The Driver is a sociopath who thinks that he's in his own movie. That life is a movie. I know a guy like this. This guy has awarded himself the role of the rogue who doesn't conform to social mores. This is frustrating to deal with at times because of its disingenuousness, though any annoyance you give off is in a sense playing into this guy's role that he's created for himself, because of course you're upset, he's the rogue who doesn't conform to social mores.
It makes sense that Irene falls for The Driver. While not a sociopath, she is definitely introverted and quiet, like The Driver. No one else in the film takes as long to speak as those two (recall the scene when the police are speaking to Irene re: the death of Standard, when the cop says 'Can you...answer the question?').
All of the music in the film is being played in real time by The Driver. The love song fades when he shuts his door, the operatic song disappears with his car when he drives past Nino.
The Driver wears gloves every time he kills someone, except twice. The first is in the elevator, when the murder is witnessed by Irene. This scene signals their end, the real world clashing violently with the world he has in his head. The second is when he and Bernie stab each other, a scene shot in the shadows, the most 'realistic' killing of the film. You can see the gloves in his shadow's back pocket. He has re-entered the real world, his fantasy has not turned out the way he wished (Irene didn't fall in love with a murderer). The Bernie killing is preceded by the Nino killing, a scene in which he's wearing his mask from his stuntman job. This is the peak of his fantasy. He is the 'Real Hero' of the song. This of course juxtaposed with the fact that his mask is rubber. When the song plays again, at the end, he actually is both the hero (as he did, after all, save Irene and her child) and a real human being (the fantasy is over, he's not playing a character in a film anymore).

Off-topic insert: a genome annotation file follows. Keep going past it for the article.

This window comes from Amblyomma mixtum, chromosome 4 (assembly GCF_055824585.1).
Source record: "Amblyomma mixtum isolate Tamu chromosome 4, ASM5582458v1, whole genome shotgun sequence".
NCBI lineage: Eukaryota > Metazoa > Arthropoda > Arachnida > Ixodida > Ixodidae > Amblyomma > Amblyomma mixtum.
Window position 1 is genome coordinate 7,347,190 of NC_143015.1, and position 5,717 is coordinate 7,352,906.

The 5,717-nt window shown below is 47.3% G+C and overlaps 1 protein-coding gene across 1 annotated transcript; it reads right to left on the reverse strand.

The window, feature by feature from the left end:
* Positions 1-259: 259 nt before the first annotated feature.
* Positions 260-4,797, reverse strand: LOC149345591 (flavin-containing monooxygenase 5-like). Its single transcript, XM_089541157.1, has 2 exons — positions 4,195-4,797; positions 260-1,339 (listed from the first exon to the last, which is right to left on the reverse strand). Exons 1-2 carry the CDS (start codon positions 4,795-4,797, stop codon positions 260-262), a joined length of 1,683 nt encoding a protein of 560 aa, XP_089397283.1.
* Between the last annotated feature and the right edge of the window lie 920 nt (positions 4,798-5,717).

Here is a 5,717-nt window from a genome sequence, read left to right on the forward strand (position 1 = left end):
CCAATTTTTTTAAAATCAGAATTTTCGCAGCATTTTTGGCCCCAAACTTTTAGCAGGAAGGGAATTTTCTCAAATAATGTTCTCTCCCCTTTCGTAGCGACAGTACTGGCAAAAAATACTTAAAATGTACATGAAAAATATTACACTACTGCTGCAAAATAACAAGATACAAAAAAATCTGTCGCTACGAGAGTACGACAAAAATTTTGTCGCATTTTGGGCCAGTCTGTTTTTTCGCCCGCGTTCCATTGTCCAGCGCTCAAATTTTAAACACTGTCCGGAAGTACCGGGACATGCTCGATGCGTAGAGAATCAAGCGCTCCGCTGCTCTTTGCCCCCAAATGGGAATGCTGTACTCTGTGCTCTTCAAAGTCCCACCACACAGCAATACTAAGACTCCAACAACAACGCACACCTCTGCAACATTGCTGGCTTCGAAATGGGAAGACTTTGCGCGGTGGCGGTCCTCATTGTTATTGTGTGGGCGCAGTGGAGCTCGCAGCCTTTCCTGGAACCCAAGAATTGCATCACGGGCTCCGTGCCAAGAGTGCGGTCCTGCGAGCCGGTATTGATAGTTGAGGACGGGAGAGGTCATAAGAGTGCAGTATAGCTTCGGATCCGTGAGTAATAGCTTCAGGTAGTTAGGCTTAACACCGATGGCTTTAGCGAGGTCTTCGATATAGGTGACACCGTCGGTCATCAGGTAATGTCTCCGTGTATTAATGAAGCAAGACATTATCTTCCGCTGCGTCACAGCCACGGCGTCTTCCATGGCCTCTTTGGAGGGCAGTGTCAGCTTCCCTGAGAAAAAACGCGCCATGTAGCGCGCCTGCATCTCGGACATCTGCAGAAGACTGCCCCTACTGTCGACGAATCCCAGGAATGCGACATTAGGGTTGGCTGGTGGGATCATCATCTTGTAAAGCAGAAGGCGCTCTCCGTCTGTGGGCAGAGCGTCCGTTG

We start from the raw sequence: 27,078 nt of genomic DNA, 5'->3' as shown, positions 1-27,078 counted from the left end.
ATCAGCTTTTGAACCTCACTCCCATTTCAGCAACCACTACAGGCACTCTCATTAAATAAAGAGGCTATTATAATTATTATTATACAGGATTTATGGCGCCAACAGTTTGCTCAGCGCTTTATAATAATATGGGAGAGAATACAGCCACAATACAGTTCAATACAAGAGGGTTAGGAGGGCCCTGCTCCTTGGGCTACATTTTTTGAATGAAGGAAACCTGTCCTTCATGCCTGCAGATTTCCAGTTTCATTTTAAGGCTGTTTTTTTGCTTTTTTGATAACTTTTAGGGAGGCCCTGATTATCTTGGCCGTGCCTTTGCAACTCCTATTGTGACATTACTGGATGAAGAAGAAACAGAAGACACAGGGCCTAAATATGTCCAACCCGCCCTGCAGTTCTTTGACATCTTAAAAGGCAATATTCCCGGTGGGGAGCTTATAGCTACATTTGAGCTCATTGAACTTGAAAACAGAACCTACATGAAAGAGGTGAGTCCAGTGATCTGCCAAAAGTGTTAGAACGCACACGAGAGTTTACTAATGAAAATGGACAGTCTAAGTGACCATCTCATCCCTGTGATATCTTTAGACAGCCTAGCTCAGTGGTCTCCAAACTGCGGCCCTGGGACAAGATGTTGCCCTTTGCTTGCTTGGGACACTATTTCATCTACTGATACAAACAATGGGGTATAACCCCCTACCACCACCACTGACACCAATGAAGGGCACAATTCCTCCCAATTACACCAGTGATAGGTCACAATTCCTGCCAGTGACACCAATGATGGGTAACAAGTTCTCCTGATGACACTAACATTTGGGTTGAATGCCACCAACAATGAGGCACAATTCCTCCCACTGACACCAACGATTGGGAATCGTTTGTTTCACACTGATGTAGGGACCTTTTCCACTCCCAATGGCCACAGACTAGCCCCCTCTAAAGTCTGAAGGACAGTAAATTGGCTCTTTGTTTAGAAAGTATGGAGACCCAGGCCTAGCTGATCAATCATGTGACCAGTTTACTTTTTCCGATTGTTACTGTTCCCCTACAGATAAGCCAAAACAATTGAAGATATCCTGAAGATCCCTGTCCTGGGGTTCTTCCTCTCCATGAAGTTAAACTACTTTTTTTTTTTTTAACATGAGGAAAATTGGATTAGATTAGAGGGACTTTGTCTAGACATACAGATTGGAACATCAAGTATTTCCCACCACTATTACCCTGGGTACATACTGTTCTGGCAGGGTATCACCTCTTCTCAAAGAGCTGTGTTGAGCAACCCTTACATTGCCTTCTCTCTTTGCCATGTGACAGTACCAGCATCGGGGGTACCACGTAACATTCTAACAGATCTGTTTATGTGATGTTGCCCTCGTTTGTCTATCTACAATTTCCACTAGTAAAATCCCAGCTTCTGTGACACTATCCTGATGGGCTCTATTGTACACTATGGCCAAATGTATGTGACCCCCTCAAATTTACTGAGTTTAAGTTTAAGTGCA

New layers every time.